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    Pax!
    A lot of music nowadays are really strange. I would say that black metal is really too much for me although some death metal is ok. Some people even call it satanic music but I'm no expert. I would also have to say that what you hear on the radio is mostly poo

  • #2
    Well, I've never heard a Biblical scholar talk much about music, but St. Augustine talks a lot about literature (near the beginning of "Confessions" for instance). He vented for a good couple of pages about how the "Aeneid" is a bad piece of literature, even though he was deeply enamored of it in his youth, because he felt so much sadness for Dido who killed herself once deprived of her love, while feeling no sadness for the fact that he himself was deprived of the relationship he needed with God. "Confessions" is a really good (overly moralizing, perhaps) read, by the way, if you have a few hours to spare.
    This comparison might only work for church music, but I am a church musician so it's good enough for now. In my opinion, highly emotional music is only suitable for the church if the emotions are directed towards God. I would hesitate to program a Chopin Ballade for a church event, for instance, yet I'd be perfectly fine with programming Bach's St. Matthew's Passion, which is an even more emotional work at times. The emotion is not bad in and of itself, but it really depends on where the emotion is directed. Conservatism is always safe, but being passionate involves a fine line to worry about.
    As far as non-church music, the lines ought to be much less clear. It would be really prudish to condemn Chopin for being overly sentimental, because it is so beautiful and honest, even though it was easier to condemn its use in the church. But satanic rock music? I despise it, but is it devoid of value? And how exactly would it harm the passive listener, as opposed to the person in deep contact with it? I don't listen to enough of that stuff to know. Perhaps it's a matter of quality more so than style; no one complains about Berlioz using the "Dies Irae" tune in the witches' round dance, but isn't that kind of usage just as bad as the dark satanic uses of plainchant you cite? You never hear anything about Berlioz being sacrilegious, but dark satanic plainchant is somehow always "evil". It's a really troubling question.
    As for me, I'm practicing a Trio Sonata. Not because it is virtuous, evil or questionable, but because it is high quality music that makes me happy. It's also quite tricky...
    As of 7/16/2013, no longer active on forum.
    Practice hard, practice well.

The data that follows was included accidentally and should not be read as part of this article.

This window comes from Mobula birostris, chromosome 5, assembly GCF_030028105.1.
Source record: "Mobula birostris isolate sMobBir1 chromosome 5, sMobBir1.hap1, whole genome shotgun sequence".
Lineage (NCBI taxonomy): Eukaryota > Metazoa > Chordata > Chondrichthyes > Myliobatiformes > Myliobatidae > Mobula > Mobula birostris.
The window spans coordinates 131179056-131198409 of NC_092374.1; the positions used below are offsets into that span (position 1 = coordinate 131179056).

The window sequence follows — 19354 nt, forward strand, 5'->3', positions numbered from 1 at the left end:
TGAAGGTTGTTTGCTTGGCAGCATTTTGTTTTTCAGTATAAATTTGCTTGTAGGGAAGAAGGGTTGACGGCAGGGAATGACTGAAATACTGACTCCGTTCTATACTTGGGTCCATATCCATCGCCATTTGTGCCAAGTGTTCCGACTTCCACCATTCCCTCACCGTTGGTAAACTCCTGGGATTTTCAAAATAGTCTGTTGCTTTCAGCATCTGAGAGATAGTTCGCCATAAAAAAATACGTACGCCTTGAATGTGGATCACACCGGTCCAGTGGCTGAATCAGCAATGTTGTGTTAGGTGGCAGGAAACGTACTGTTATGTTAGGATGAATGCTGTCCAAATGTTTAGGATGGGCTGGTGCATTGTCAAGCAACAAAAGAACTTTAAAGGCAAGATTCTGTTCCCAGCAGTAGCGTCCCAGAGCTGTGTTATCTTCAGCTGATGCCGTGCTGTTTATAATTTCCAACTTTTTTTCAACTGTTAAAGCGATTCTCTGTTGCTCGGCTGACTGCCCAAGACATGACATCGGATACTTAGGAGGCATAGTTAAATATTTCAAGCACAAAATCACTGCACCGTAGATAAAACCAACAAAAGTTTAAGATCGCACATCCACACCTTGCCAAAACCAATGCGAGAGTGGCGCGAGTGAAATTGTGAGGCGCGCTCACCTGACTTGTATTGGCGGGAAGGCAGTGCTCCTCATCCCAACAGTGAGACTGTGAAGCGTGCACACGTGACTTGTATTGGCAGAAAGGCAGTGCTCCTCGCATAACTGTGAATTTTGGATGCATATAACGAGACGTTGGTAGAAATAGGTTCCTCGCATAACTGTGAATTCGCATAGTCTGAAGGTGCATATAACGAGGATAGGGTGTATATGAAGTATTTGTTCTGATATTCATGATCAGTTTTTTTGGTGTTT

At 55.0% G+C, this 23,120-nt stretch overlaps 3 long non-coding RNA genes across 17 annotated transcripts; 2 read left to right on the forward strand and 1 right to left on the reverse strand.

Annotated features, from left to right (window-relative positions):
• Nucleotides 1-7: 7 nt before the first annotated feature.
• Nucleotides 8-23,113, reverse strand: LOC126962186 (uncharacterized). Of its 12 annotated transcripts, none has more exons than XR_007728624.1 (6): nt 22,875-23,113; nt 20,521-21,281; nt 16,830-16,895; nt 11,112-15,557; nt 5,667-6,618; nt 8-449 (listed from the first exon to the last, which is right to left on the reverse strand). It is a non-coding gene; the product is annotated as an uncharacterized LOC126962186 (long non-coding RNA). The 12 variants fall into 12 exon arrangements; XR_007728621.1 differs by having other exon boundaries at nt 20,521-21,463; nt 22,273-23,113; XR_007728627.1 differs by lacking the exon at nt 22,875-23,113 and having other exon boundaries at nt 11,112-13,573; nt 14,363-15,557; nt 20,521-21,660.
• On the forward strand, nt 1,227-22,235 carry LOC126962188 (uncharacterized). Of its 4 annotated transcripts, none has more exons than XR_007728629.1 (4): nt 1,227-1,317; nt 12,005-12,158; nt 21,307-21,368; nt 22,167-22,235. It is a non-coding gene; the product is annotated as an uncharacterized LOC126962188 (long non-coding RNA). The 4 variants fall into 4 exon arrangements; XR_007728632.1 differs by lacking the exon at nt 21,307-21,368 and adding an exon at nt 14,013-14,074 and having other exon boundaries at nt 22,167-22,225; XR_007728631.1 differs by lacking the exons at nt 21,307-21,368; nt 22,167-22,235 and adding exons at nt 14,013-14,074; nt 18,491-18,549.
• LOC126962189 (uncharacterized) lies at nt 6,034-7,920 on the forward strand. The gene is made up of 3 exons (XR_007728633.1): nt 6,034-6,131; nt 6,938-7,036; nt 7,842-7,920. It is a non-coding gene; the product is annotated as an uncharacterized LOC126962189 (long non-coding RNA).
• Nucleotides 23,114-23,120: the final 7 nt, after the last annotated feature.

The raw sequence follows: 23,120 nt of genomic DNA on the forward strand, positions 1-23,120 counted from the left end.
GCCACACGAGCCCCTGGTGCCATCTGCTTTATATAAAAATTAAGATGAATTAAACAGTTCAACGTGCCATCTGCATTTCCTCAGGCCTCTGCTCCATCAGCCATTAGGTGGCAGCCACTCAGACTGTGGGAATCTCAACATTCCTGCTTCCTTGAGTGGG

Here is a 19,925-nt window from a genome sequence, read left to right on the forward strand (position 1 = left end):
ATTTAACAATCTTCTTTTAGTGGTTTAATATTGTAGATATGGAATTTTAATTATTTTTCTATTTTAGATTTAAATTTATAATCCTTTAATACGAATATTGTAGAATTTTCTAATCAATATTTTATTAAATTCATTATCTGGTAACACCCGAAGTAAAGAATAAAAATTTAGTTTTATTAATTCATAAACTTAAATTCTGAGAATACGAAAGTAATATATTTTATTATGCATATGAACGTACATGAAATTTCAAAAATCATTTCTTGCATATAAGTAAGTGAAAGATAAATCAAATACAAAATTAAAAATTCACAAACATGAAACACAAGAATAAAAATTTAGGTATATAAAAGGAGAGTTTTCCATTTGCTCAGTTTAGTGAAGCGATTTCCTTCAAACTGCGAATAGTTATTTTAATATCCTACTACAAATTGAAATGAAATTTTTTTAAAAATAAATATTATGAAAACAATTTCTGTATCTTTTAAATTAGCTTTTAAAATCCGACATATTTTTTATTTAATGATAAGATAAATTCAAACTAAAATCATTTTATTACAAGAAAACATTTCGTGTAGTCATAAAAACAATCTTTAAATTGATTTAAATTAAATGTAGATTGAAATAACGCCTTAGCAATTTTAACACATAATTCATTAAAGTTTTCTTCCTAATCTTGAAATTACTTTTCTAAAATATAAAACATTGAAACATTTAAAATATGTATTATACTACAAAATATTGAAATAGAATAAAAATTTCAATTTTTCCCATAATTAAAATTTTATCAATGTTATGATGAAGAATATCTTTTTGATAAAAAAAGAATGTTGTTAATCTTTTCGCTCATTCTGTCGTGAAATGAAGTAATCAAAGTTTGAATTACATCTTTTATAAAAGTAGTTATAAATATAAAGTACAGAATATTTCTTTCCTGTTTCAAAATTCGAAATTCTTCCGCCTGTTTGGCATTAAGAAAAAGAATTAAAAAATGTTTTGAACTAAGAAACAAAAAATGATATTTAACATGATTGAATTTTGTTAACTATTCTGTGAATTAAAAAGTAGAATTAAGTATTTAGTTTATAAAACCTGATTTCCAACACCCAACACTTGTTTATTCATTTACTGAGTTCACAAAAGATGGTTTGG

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    • #3
      I would say it is all between your ears. What you make of it. I do not subscribe to the notion that music could be bad for me. Unless played to loud it can degrade your hearing. It can be of bad taste, unharmonic, kitch, soothing, moving, beautifull, plain, and a host of other things. It can have an influence on your mood. But it can't be bad for you.

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      • #4
        Music that is OK is a matter of personal taste. Rather than listen to what music to avoid, I would suggest avoiding people who insist that their music is the only good music. Avoid people who tell you that certain types of music are sinful. Avoid people with closed minds. Enjoy music.
        When I become dictator, those who preach intolerance will not be tolerated.

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        • #5
          Was the priest talking about just music, or lyrics too? And in what context did this conversation arise? What did he mean that it is bad for you? Just curious.

          I play music as a hobby (several instruments) and I write both lyrics and music for my band. But another part of me just hates music in general - including the stuff I write too so it is not an ego thing. Figure that one out - I can't!
          Jimmy Williams
          Hobbyist (organist/technician)
          Gulbransen Model D with Leslie 204

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          • #6
            My favourite rock track is Chronic Ring Sting by Malevolence. Top drumming and raw throaty lyrics. Pure class.

            Best wishes,
            Fettler

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            • #7
              For me, the function of music is to invoke a mood, generally one congruent with the meaning of the words (if there are any). I avoid any music for which the mood generated is highly agitated or angry because I believe those moods are detrimental to my mental well-being. I do not allow myself to be angry, and I try to avoid lyrics that are hateful. From what I have observed, most "heavy metal" and whatever has come around since then is loud, angry, and hateful. So I avoid it. I do NOT like to be shouted at.

              David

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